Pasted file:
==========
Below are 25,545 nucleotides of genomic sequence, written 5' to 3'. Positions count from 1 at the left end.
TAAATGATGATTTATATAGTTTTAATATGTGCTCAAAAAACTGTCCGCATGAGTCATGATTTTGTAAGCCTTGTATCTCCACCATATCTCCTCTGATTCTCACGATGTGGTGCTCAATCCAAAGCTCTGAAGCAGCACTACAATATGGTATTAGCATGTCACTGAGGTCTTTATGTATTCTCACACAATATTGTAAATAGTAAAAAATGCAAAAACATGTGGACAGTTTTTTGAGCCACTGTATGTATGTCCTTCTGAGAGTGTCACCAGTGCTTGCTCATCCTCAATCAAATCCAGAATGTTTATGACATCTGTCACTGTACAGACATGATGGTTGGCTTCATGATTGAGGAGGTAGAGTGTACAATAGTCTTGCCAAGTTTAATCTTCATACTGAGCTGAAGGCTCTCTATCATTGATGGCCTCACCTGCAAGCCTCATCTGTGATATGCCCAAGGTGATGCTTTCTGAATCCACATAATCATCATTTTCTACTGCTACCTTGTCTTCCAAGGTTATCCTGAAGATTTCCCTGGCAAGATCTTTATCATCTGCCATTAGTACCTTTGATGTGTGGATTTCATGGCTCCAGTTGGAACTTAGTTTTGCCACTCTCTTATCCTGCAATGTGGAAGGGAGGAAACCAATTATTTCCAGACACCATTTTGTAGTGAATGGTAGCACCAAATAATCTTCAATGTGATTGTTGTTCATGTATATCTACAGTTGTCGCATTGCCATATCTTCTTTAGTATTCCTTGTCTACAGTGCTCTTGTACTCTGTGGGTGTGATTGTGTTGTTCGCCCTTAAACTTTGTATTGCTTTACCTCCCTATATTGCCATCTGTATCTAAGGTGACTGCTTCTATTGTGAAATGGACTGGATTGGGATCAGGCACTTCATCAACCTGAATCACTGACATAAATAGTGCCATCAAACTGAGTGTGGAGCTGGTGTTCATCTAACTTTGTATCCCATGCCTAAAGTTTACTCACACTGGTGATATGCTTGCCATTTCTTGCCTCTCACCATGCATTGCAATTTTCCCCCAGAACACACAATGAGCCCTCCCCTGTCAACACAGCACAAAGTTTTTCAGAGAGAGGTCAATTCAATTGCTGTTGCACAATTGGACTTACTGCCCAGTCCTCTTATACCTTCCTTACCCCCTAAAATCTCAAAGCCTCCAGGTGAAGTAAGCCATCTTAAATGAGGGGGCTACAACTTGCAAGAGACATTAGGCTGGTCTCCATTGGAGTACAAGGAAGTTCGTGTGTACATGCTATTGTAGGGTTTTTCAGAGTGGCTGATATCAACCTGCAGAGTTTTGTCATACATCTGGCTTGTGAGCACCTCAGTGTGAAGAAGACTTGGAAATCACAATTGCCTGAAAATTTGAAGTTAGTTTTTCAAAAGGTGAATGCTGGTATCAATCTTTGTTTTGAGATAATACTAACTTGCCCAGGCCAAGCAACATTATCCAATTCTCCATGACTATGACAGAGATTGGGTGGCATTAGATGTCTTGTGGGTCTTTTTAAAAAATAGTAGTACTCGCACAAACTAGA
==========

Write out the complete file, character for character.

Below are 25,545 nucleotides of genomic sequence, written 5' to 3'. Positions count from 1 at the left end.
TAAATGATGATTTATATAGTTTTAATATGTGCTCAAAAAACTGTCCGCATGAGTCATGATTTTGTAAGCCTTGTATCTCCACCATATCTCCTCTGATTCTCACGATGTGGTGCTCAATCCAAAGCTCTGAAGCAGCACTACAATATGGTATTAGCATGTCACTGAGGTCTTTATGTATTCTCACACAATATTGTAAATAGTAAAAAATGCAAAAACATGTGGACAGTTTTTTGAGCCACTGTATGTATGTCCTTCTGAGAGTGTCACCAGTGCTTGCTCATCCTCAATCAAATCCAGAATGTTTATGACATCTGTCACTGTACAGACATGATGGTTGGCTTCATGATTGAGGAGGTAGAGTGTACAATAGTCTTGCCAAGTTTAATCTTCATACTGAGCTGAAGGCTCTCTATCATTGATGGCCTCACCTGCAAGCCTCATCTGTGATATGCCCAAGGTGATGCTTTCTGAATCCACATAATCATCATTTTCTACTGCTACCTTGTCTTCCAAGGTTATCCTGAAGATTTCCCTGGCAAGATCTTTATCATCTGCCATTAGTACCTTTGATGTGTGGATTTCATGGCTCCAGTTGGAACTTAGTTTTGCCACTCTCTTATCCTGCAATGTGGAAGGGAGGAAACCAATTATTTCCAGACACCATTTTGTAGTGAATGGTAGCACCAAATAATCTTCAATGTGATTGTTGTTCATGTATATCTACAGTTGTCGCATTGCCATATCTTCTTTAGTATTCCTTGTCTACAGTGCTCTTGTACTCTGTGGGTGTGATTGTGTTGTTCGCCCTTAAACTTTGTATTGCTTTACCTCCCTATATTGCCATCTGTATCTAAGGTGACTGCTTCTATTGTGAAATGGACTGGATTGGGATCAGGCACTTCATCAACCTGAATCACTGACATAAATAGTGCCATCAAACTGAGTGTGGAGCTGGTGTTCATCTAACTTTGTATCCCATGCCTAAAGTTTACTCACACTGGTGATATGCTTGCCATTTCTTGCCTCTCACCATGCATTGCAATTTTCCCCCAGAACACACAATGAGCCCTCCCCTGTCAACACAGCACAAAGTTTTTCAGAGAGAGGTCAATTCAATTGCTGTTGCACAATTGGACTTACTGCCCAGTCCTCTTATACCTTCCTTACCCCCTAAAATCTCAAAGCCTCCAGGTGAAGTAAGCCATCTTAAATGAGGGGGCTACAACTTGCAAGAGACATTAGGCTGGTCTCCATTGGAGTACAAGGAAGTTCGTGTGTACATGCTATTGTAGGGTTTTTCAGAGTGGCTGATATCAACCTGCAGAGTTTTGTCATACATCTGGCTTGTGAGCACCTCAGTGTGAAGAAGACTTGGAAATCACAATTGCCTGAAAATTTGAAGTTAGTTTTTCAAAAGGTGAATGCTGGTATCAATCTTTGTTTTGAGATAATACTAACTTGCCCAGGCCAAGCAACATTATCCAATTCTCCATGACTATGACAGAGATTGGGTGGCATTAGATGTCTTGTGGGTCTTTTTAAAAAATAGTAGTACTCGCACAAACTAGA